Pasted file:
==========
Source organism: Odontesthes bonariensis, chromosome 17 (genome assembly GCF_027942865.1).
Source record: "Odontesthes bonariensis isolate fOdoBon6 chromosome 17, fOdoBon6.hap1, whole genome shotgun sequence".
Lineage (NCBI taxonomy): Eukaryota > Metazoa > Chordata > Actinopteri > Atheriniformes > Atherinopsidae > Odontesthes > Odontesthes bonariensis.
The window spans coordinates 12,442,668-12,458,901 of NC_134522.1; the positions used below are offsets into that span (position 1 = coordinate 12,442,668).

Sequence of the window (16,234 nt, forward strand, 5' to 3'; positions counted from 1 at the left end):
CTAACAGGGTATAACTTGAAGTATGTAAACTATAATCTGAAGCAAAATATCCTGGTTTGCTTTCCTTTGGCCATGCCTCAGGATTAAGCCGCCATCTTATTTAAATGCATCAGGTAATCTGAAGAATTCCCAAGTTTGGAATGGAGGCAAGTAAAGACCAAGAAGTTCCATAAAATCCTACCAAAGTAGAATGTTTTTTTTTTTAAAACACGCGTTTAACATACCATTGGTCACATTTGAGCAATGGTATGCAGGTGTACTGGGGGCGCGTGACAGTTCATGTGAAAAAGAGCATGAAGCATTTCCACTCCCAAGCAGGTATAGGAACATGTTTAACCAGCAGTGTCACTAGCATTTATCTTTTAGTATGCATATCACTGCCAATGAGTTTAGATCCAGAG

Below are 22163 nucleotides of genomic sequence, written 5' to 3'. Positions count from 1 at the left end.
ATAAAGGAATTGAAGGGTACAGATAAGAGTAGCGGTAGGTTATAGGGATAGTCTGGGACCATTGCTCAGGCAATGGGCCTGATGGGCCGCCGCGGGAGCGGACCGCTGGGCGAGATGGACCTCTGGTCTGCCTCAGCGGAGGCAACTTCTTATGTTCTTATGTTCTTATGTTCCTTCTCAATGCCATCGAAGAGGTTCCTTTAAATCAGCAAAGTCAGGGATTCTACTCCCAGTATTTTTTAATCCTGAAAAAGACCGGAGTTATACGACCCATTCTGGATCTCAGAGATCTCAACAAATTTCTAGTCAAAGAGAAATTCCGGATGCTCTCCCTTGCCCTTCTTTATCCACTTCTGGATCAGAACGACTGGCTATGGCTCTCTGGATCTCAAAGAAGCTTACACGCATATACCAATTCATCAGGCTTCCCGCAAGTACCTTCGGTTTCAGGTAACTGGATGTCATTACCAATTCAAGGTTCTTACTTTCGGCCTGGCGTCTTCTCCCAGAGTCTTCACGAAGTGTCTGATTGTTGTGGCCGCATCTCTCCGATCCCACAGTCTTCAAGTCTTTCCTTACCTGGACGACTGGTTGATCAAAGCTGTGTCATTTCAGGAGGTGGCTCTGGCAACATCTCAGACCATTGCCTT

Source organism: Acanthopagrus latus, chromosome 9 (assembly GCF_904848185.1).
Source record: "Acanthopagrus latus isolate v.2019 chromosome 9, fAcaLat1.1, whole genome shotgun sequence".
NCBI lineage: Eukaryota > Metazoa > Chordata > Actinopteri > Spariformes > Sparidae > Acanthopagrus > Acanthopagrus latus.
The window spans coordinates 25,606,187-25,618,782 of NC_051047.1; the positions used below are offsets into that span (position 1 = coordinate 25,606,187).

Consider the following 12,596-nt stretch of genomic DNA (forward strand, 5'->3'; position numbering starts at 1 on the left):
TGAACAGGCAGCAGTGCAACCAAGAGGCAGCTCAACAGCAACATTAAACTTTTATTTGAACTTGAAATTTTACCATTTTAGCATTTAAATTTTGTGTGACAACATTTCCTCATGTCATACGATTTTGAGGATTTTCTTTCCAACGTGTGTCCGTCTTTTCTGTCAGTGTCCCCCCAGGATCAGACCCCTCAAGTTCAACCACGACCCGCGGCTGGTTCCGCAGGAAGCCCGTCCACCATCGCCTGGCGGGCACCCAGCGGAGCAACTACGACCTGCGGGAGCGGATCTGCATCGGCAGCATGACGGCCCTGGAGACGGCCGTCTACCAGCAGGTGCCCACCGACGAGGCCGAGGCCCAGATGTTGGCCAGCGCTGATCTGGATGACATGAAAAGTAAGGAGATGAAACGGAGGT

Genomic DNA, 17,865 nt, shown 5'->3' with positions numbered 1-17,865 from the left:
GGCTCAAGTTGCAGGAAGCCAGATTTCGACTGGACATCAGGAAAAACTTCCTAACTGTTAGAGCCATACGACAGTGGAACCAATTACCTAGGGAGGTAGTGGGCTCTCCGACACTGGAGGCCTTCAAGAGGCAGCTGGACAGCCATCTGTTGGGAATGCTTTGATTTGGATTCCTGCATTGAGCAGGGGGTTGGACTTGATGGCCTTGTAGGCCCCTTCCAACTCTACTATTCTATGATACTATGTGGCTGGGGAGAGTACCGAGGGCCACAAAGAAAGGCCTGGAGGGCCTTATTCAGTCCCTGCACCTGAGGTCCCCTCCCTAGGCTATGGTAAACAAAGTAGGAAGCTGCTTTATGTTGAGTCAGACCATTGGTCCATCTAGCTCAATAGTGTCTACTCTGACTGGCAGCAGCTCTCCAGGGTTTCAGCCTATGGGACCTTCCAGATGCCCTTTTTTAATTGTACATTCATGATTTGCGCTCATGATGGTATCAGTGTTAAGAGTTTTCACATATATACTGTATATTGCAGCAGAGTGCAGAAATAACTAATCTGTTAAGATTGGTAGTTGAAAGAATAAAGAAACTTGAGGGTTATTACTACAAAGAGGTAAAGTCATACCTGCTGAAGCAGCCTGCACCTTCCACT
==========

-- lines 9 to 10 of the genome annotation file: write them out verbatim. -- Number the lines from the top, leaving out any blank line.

Source organism: Acanthopagrus latus, chromosome 9 (assembly GCF_904848185.1).
Source record: "Acanthopagrus latus isolate v.2019 chromosome 9, fAcaLat1.1, whole genome shotgun sequence".